Wind turbines and solar panels in the desert

Conrad SpencerIntegration of Wind and Solar Power into the Energy Grid Conrad Spencer has worked in the electric utility business for 40 years. The past 6 years for Tucson Electric Power (TEP). He obtained a degree in Electrical Engineering from the University of Utah in 1982. He has worked in the power generation side of the electrical utility business for the majority of his career. He has managed Power plants and Engineering/Project management teams for the past 29 years. He currently is the director of the Sundt Generation Modernization Project for TEP. He loves living in Southern AZ with his wife Crystal. He is an avid hiker and backpacker.

This episode made possible by the generous support of Tucson Electric Power

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INSIGHTS

  • 40 years ago, Conrad did not see this path towards renewable energy sources at all – how far we have come in the last few decades!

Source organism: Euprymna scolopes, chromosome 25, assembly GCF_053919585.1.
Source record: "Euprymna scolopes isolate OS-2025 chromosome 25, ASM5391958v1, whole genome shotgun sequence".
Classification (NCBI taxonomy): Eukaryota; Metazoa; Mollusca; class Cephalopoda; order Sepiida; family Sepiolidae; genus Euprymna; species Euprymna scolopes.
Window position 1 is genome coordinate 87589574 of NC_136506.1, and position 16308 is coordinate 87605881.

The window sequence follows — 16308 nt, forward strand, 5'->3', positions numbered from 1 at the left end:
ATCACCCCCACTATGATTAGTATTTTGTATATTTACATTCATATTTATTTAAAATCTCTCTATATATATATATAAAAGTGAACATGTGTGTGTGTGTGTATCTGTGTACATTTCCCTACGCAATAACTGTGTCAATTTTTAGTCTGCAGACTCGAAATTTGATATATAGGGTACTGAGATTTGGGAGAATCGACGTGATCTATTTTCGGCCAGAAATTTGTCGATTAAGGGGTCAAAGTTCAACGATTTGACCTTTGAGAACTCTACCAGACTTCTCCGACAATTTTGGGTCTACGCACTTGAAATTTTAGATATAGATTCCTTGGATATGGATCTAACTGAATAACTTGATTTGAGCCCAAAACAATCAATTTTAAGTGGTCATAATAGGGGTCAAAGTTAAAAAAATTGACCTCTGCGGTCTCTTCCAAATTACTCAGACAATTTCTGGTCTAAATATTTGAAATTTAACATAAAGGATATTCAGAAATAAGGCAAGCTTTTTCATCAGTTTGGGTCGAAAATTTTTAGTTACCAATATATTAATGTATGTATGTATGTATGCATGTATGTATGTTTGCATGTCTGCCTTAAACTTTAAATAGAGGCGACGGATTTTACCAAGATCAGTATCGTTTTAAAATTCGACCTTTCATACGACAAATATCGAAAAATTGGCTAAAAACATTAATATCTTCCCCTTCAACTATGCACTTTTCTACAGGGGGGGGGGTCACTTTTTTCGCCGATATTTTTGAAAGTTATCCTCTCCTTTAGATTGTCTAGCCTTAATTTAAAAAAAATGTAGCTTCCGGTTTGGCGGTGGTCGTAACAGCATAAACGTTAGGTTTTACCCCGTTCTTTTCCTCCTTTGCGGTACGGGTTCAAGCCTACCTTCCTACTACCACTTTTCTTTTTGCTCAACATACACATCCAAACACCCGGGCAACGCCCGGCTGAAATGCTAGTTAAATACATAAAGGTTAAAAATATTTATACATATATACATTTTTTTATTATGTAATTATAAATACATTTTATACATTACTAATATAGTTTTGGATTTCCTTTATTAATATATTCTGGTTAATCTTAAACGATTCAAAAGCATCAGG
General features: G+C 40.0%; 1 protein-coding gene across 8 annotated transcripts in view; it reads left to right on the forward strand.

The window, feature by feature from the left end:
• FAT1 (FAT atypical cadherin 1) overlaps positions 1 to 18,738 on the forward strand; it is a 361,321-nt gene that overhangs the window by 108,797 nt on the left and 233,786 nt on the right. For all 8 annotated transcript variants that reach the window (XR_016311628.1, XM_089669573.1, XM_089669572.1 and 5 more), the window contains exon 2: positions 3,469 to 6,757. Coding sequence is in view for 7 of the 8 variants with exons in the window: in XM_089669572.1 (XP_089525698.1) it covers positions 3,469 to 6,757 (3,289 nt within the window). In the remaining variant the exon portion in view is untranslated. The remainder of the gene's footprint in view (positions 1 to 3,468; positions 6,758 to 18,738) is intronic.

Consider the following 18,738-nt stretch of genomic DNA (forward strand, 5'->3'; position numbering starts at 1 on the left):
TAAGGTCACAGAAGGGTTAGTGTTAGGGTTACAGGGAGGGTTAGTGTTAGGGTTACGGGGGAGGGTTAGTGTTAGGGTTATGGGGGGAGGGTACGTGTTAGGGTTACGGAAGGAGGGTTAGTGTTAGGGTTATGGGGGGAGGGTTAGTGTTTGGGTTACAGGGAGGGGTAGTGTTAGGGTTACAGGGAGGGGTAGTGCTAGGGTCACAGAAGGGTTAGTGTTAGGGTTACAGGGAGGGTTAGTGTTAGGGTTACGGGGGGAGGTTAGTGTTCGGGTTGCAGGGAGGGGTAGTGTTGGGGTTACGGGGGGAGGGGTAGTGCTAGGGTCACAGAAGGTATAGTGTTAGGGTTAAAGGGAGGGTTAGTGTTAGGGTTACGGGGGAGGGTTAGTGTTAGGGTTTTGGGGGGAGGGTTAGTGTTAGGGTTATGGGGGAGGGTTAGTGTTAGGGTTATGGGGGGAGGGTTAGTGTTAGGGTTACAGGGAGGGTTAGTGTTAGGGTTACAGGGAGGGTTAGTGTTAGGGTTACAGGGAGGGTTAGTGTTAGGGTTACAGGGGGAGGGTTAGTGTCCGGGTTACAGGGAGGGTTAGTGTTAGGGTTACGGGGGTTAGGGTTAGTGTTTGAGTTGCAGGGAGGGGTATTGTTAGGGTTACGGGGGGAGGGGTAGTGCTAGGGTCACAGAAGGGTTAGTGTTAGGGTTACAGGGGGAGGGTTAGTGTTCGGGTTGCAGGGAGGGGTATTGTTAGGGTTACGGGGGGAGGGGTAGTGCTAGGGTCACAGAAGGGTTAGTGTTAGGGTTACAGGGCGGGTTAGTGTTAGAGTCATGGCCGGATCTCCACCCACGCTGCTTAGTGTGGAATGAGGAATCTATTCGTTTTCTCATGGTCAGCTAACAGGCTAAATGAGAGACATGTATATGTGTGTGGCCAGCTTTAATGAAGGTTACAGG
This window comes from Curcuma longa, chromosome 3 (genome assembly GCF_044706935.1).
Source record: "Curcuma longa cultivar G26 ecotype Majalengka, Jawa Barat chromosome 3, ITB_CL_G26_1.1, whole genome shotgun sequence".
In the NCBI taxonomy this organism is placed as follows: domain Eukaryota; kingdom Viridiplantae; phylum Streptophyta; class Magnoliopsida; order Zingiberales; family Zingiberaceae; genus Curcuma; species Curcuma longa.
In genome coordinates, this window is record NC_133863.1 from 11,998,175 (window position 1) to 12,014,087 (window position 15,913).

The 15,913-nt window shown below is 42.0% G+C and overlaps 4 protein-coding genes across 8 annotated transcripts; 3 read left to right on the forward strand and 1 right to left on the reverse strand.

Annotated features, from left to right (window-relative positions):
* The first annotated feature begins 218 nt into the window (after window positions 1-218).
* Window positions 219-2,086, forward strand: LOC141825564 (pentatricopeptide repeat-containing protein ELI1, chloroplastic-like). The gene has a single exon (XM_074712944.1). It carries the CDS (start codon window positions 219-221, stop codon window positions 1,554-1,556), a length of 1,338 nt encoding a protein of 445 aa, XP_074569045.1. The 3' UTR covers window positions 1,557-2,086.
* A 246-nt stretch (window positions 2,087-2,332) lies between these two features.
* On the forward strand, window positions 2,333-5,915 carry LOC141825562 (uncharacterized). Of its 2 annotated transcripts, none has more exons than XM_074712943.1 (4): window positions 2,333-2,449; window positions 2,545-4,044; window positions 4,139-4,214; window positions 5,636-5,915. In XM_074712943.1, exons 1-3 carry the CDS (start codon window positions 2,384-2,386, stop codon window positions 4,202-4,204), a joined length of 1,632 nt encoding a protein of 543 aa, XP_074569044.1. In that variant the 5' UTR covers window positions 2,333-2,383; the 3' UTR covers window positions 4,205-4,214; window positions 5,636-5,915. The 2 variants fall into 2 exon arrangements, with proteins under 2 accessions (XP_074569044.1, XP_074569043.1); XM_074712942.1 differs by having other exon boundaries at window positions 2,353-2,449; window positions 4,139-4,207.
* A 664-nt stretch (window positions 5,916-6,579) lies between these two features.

• In Tucson, how did we get here today in terms of our path to renewable energy sources? An important leader is an essential part of the story – listen to learn more!
  • The real time nature of the grid is what fundamentally needs to be understood so that we can each understand how renewable sources can be used – how does the grid generate energy instantly and then back it off when someone unplugs? Conrad provides the historical perspective to help us understand where we are today.
  • Reciprocating Internal Combustion Engines (RICE) is our future and 10 of them are being installed at the Sundt Generating Station – they are replacing old steam units and Conrad shares with us the comparison between the RICE and the steam units. Be surprised with us – listen to this podcast today!
  • How important were Tucson’s national parks in the process of permitting this new project to move forward? The environmental benefit to this project is huge – the list of benefits are shared on this podcast.
  • Progress illustrated by the numbers: In 2013, 84% of the kilowatt hours used in Tucson homes, came from a coal burning power plant…in 2022, that number will drop to 48%. What does the future picture look like as we move to 2022 and beyond? Join us to hear the big vision and the action being taken.

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